During a time when the use of technology to continue education online couldn’t be more relevant following a global pandemic, Montgomery County Community College held its 26th annual Technology and Learning Conference for the first time ever completely online Friday, Oct. 16.
Kicking off the day-long event was MCCC President Victoria L. Bastecki-Perez, who welcomed the more than 600 participants from around the globe.
“I’m delighted to welcome you to the 2020 Technology and Learning Conference; this year, our 26th Annual Regional Conference celebrates a new milestone,” she said, during the online event. “First, this is our inaugural virtual conference extending our reach throughout the United States and Puerto Rico and around the globe. Today we have registrants from close as our backyard in Blue Bell and Pottstown, Pennsylvania, and as far away as Canada, Jamaica, Brazil, United Kingdom, Belarus, Uganda, Pakistan, India, China, and Australia. Another milestone is our record-breaking registration of more than 600 representing the K-12 sector, including our dual enrollment students, higher education, and business and industry.”
Likewise, Dr. Celeste Schwartz, MCCC Vice President for Information Technology & Chief Digital Officer, appreciated the unique opportunity the global pandemic provided in seeking innovative technologies in order for students and educators to stay connected.
“As many of you are experiencing, we are relying on technology more than ever to deliver virtual education,” she said, during the online event. “This life shift offers us a wonderful opportunity for engaging students in new and innovative ways. We are redefining synchronous learning and rising to the challenge of implementing futuristic approaches today. I am excited to see that many of you have taken the challenge and are focusing on student success through your own professional development.”
This year’s technology conference centered on the classroom in a virtual world, enhancing the student experience, technology beyond the classroom and what it means to be in the year of learning.
Christian Carmino, regional representative for Anatomage Northeast, gave the keynote address “Connecting with a Technology-Fueled Era of Innovation, and its Relevance.” The presentation centered on how innovative technology has always improved education dating back to the use of a blackboard.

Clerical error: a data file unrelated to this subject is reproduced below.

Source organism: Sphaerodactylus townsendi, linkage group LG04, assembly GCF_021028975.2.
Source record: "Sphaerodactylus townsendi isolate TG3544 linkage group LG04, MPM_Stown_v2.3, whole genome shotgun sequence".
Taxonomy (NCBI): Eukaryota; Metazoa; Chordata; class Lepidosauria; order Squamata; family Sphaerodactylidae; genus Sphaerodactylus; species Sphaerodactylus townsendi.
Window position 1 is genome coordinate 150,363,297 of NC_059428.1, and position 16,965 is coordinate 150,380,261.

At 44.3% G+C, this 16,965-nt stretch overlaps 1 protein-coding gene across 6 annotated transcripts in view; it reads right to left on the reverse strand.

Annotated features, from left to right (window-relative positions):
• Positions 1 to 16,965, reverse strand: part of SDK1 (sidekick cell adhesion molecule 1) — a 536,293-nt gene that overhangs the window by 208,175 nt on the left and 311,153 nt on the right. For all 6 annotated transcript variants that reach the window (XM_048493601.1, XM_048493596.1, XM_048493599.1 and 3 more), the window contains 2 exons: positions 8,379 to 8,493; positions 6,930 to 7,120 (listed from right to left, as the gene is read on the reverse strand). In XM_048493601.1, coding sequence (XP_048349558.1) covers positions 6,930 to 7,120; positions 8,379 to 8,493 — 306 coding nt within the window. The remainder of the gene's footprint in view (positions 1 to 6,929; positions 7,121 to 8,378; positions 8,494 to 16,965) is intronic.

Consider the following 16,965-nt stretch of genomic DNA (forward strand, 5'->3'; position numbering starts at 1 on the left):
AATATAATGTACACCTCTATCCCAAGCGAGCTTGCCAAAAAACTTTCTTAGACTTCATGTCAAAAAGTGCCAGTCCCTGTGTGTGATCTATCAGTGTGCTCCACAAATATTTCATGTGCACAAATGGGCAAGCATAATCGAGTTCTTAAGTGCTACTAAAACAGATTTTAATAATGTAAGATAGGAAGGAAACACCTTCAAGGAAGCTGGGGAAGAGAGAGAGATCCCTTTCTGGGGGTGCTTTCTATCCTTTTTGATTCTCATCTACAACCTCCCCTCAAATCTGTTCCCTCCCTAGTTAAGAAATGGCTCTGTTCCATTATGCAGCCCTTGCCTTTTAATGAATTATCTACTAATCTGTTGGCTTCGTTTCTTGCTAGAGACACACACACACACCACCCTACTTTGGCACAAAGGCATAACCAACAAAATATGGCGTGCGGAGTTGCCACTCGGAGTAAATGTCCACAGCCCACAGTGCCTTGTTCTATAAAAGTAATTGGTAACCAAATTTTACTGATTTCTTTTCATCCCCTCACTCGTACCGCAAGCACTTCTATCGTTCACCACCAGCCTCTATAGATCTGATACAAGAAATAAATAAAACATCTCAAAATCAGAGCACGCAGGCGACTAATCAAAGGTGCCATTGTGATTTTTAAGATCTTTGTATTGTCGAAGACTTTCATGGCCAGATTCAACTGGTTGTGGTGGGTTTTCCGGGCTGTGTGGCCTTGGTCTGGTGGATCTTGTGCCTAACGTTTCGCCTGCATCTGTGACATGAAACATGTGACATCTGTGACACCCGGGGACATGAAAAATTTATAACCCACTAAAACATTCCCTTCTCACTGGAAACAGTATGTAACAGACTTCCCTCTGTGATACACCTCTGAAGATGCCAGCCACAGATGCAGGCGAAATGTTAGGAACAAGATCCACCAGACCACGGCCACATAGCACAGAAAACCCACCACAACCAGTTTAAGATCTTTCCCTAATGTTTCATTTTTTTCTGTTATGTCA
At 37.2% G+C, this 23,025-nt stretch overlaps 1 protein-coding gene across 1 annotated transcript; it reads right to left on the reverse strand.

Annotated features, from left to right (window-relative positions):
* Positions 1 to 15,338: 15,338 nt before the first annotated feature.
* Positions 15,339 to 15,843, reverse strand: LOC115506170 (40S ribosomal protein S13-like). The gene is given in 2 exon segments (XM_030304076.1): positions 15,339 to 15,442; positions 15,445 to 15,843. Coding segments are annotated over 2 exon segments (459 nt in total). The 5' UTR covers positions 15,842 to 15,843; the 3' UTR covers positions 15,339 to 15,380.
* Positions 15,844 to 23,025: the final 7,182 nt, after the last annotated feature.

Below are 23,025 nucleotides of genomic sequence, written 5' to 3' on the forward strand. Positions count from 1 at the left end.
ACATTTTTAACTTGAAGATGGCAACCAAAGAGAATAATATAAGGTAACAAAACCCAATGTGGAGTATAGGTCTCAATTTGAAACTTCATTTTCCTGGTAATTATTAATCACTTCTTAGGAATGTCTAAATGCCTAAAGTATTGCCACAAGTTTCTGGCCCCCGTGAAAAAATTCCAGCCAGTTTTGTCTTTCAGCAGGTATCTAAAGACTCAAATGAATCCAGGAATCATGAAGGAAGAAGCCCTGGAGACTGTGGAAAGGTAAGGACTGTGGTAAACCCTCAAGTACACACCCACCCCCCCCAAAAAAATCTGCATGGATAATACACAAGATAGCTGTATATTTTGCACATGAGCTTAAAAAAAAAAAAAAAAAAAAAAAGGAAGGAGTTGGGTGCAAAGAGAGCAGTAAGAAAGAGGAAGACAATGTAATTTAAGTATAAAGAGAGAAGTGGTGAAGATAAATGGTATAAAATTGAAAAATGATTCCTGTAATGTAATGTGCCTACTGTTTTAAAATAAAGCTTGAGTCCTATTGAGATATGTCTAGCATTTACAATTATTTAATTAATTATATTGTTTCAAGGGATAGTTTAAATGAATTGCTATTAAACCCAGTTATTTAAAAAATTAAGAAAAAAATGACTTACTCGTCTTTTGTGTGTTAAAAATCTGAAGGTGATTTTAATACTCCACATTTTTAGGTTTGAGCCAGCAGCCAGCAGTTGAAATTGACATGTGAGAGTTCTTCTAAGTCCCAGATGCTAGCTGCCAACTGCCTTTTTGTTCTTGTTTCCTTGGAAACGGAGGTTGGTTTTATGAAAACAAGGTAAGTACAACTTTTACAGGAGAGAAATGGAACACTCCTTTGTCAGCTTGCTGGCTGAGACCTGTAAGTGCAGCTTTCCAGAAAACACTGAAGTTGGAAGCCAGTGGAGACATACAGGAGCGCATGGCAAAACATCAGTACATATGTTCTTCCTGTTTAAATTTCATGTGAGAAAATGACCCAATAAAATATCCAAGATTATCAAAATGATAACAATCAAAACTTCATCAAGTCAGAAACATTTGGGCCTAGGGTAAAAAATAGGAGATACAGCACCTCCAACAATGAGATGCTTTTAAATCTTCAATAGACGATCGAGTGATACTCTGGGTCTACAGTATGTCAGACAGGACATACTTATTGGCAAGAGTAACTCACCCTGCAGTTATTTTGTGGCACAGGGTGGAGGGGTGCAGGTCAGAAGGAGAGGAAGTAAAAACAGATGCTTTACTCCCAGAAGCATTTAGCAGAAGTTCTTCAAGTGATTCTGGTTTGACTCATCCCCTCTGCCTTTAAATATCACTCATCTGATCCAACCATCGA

“I think it’s important to recognize some of the dramatic impacts that (the COVID-19 pandemic) has had on this very space, technology and education,” he said, during the online event. “For the past eight months our norms have drastically changed. But this global crisis has also provided us with a catalyst for using technology in the education space. We really had no choice.”
He argued that without the innovative technology already in existence before the pandemic began, we would be far worse off than we actually are currently, which supports the need for continued evolution of technology in education.
Carmino wowed audience members who got a view of the Anatomage Virtual Dissection Table, which he demonstrated as an example of how innovative technology can increase accessibility for students to learn. In this case the life-size 3D table can help anatomy and physiology students, who are unable to work with live cadavers, learn about the inner workings of the human body.
Throughout the day, the technology and learning conference held 30 breakout sessions on a wide variety of topics.
During the NASA Kerbal Space Program Math and Physics Lab, MCCC Math Assistant Professor Scott Vaughen talked about how a grant from the NASA Pennsylvania Grant Consortium allowed him to teach math and physics classes that incorporate the Kerbal Space Program flight simulator game and spur interest in STEM topics.
In the “Teams Zoom and Collaborate-Oh My!”, Julie Lopez, MCCC Instructional Technology Specialist, talked about the basic utilization of the three platforms and the similarities and differences between them.
In “Virtual Field Trips: Using Google Tour Creator,” Beth Ritter-Guth, Associate Dean of Online Learning & Educational Technology at Northampton Community College, explained how students can visit any place in the world virtually, especially when COVID-19 forces schools to work entirely online.
Lastly, during the “State of Digital Ethics 2020,” John O’Brien, president and CEO of EDUCAUSE, talked about the importance of balancing the excitement of incorporating new technology into the classroom with a healthy respect and concern about what can happen when that technology is put in the wrong hands.
“We had many other great sessions,” said Dr. Mary-Kate Najarian, Director of User Success and Learning Technologies, “such as using bitmoji’s to humanize the online experience, a series of Montco employees talking about how we went remote and supported our community from many different areas of the institution, and how to take some of the traditional on-ground courses and making them function remotely.”